adamb1978: Hi Maddox That's a fair question. A company which can generate a 90% IRR or whatever it is and make a 2.35x turn on every $ invest should be rated extremely highly. They've historically traded on a P/NAV of around 2x, which isnt massively generous compared to those returns. I dont think the market really knows how to value LIT. I think LIT will need to further prove that they can generate the returns which they state over a longer period of time and perhaps then as the NAV swells the share price will skew up appropriately. Maybe they'll even begin to pay out a very high, regular yield or ongoing special divis and that will bring in a new range of investors? Either way I think as long as the business keeps performing, the value should gradually come through. Adam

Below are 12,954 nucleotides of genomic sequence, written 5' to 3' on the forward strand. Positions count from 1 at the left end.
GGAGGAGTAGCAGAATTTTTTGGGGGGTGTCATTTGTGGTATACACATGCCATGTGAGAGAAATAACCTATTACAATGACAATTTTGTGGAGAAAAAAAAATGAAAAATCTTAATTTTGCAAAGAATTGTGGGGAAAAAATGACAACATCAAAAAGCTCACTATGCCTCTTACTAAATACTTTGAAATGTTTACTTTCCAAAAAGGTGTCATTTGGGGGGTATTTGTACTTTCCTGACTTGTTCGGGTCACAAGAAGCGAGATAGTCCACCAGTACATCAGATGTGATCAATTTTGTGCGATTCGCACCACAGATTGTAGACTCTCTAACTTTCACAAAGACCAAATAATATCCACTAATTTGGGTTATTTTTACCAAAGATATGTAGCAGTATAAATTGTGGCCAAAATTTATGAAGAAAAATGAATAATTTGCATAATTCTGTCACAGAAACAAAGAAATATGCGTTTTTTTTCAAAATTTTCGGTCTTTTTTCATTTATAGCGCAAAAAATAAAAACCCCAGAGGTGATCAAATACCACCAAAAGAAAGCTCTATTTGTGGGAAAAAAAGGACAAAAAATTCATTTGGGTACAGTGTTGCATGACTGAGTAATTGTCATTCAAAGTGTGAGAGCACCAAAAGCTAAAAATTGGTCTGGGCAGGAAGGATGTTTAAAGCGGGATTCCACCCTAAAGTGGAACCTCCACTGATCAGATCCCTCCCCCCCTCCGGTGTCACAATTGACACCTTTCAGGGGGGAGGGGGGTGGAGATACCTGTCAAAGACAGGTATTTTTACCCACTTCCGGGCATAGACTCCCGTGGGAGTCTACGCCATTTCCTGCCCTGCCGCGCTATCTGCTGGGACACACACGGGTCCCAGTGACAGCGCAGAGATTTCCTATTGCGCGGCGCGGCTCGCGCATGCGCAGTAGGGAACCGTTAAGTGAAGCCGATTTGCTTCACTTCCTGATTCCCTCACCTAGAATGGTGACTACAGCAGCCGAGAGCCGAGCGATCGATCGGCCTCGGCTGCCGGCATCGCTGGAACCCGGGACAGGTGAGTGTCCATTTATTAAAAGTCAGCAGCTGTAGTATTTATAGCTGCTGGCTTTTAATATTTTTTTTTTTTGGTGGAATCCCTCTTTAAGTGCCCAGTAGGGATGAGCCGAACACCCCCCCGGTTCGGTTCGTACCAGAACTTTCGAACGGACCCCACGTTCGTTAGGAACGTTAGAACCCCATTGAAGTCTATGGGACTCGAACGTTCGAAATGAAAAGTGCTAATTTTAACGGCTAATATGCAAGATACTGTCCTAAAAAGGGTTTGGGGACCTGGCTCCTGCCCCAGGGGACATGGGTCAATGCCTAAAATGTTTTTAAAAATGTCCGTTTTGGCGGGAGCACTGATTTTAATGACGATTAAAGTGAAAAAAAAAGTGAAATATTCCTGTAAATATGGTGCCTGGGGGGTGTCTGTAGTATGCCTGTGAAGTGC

maddox: Hi AdamB1978, I tend to think that LIT should be valued on a multiple of it's invested capital. Question is, when you can generate a return of 2.35x (long-term track record) what value would you put on LIT? Back of the envelope calc. LIT has c.£92m invested; LIT's current mkt cap of £127m, so LIT is currently valued at c. 1.35x its invested capital. Regards Maddox
74tom: Agreed, I laughed when he turned up with shades & a fake afro, but the quality of the content was excellent. @Jamesmith, I think you underestimate how challenging it is for most people to undertake proper research themselves. For one thing it takes a lot of time & secondly you have to know what you are looking for. Eg. it's not enough to look at LIT in isolation, you need to contextualise the investment case vs Peers (Omni Bridgeway was very useful to see how the Asset Management business can grow), and also be aware of the path that BUR followed. That's more than the majority can be bothered to read! I agree that the principle of blindly following is dangerous though, you just need to look at the Vox Markets Podcast to see how dodgy some of it is. From my experience, the good promoters talk about market cap ahead of share price, the shysters focus entirely on the share price...
parob: Litigation Capital Management: Patrick Moloney, CEO, gives an overview of LIT's H1 21 results and what to expect looking forward.Video: hTTps:// hTTps://